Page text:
George J. Maslach
Professor of Mechanical Engineering, Emeritus
Vice Chancellor for Research and Academic Affairs, Emeritus
1920 — 2004
George Maslach was born in San Francisco on 4 May 1920 to Michael Maslach and Anna Pszczolkowska, Polish immigrants who came to San Francisco soon after the 1906 earthquake to participate in the rebuilding of the city. Those who are curious to know how a local son of immigrant parents rose so high and accomplished so much should visit The Bancroft Library and read the oral history that George recorded in 1998 and 1999*. They will be informed and entertained with a vivid account of the life of an adventurous youngster in San Francisco in the days of the Great Depression, of a fresh college almost-graduate in the exciting years of World War II, and of George in the never dull life that followed.
George held a special place in the family, which allowed him unusual freedom to explore and learn from his surroundings, while his parents kept a closer eye on their heir, his older brother Michael. They were determined that their children be well educated and lead professional lives. Michael was to become a lawyer (he did), and George a doctor. Although science always intrigued George, he never took an interest in medicine. But he surely became a professional! Father Michael was not just good with his hands but was an accomplished linguist and a leader in social and political affairs. Thus the Maslach home was a stimulating place and probably helped to sow the seeds of the remarkable social adaptability that George demonstrated in later life.
Young George acquired practical manual skills at an early age and was also a voracious reader who became such a fixture in the San Francisco Public Library that the librarians, seeing him come in, would bring forth books they had been saving because they knew he would enjoy them. Biography and history were his favorite topics. Anyone who knew him at the University of California, Berkeley knows that he never outgrew his fondness for reading; he became a fixture in the Morrison Reading Room at the Doe Library.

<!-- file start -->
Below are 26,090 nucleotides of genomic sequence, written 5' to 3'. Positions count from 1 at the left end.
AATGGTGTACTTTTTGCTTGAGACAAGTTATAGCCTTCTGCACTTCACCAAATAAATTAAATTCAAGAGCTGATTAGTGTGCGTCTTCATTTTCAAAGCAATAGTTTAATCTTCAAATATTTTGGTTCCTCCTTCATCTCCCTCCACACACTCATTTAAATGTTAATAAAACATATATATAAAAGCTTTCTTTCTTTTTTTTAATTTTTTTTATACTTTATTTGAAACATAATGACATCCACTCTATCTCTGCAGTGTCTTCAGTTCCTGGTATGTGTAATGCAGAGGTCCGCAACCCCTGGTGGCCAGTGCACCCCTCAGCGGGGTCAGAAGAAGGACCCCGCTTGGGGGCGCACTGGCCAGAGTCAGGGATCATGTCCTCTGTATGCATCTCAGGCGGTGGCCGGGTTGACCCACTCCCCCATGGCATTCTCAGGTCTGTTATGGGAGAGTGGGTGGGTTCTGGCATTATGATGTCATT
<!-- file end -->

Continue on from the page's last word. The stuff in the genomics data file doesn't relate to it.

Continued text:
George began college life at San Francisco Community College in 1939, by this time focused on science, mathematics, and basic engineering courses. He found himself very well prepared for the study of engineering when he transferred to Berkeley as a junior, which may partially explain his later enthusiastic support for the unique California system of cooperation between the state university, the state colleges, and the community colleges.
Having always been an excellent scholar, George prospered at Berkeley. He was soon recruited to tutor less successful students, and by his senior year had a job as a research assistant on a project concerned with the design and model testing of amphibious landing craft. By that time the United States was formally in World War II.